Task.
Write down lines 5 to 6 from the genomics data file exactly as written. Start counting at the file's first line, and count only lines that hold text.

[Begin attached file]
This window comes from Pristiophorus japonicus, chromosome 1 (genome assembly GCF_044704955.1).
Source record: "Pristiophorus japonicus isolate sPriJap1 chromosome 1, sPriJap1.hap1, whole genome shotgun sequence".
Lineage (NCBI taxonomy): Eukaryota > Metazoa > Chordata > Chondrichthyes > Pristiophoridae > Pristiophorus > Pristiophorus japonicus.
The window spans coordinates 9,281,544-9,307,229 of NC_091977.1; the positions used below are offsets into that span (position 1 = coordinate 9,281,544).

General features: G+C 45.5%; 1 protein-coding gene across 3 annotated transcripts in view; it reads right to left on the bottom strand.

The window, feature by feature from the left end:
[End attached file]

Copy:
General features: G+C 45.5%; 1 protein-coding gene across 3 annotated transcripts in view; it reads right to left on the bottom strand.

The window, feature by feature from the left end: